New allegations against Donald Trump raise the odds of impeachment

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DURING THE campaign for America’s mid-term elections last year, Republican candidates warned that Democrats would try to impeach Donald Trump if they won control of the House of Representatives. Despite a few vows from some strident left-wingers, the new Democratic majority in the lower chamber has shown little appetite for trying to remove the president. Their leaders have preached patience while Robert Mueller, the special counsel, continues his investigation of Mr Trump’s activities related to Russia.

If recent revelations are confirmed, however, they would sharply increase the chances of a battle over impeachment. On January 17th BuzzFeed published an
article alleging that Donald Trump directed Michael Cohen, his former personal lawyer, to lie to Congress about Mr Trump’s plans to meet with Vladimir Putin, Russia’s president, in 2016 to discuss the development of a luxury hotel. “Suborning” perjury—a legal term for which searches on Google have spiked since the story broke—is a crime punishable by up to five years in prison.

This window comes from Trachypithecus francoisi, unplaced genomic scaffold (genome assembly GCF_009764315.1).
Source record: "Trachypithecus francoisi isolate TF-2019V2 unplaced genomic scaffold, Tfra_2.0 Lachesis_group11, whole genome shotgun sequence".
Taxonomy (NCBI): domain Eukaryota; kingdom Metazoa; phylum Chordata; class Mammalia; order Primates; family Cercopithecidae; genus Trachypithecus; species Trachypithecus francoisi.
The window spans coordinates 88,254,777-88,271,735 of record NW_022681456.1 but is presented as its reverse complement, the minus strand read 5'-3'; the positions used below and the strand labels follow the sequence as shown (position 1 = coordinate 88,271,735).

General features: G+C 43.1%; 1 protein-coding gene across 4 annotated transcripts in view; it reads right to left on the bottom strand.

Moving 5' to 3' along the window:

BuzzFeed’s claims have not yet been confirmed by other news outlets, and one of the article’s authors has conceded that he has not personally seen any of the documents that would back up the allegation. Even if such evidence does emerge, longstanding Justice Department guidelines prohibit the indictment of a sitting president. The greatest threat the story presents to Mr Trump is that if enough members of Congress believe he induced Mr Cohen to lie to them, they might be more inclined to remove the president from office.

In the wake of BuzzFeed’s story, participants in political betting markets now think it is more likely than not that the House will vote to put Mr Trump on trial. Before the news broke, traders collectively assigned a 47% probability to a successful impeachment vote during Mr Trump’s first term. Afterwards, this figure surged to 59%, on the highest volume of transactions since the mid-term elections.

Nonetheless, an impeachment in the House would hardly guarantee that Mr Trump will depart the White House early. Removing him from office would then require support from two-thirds of the Senate, where Democrats are in the minority. The president could also conceivably leave office by resigning or dying. But traders on PredictIt still think there is a 65% chance that Mr Trump will remain in his job for at least his full four years.

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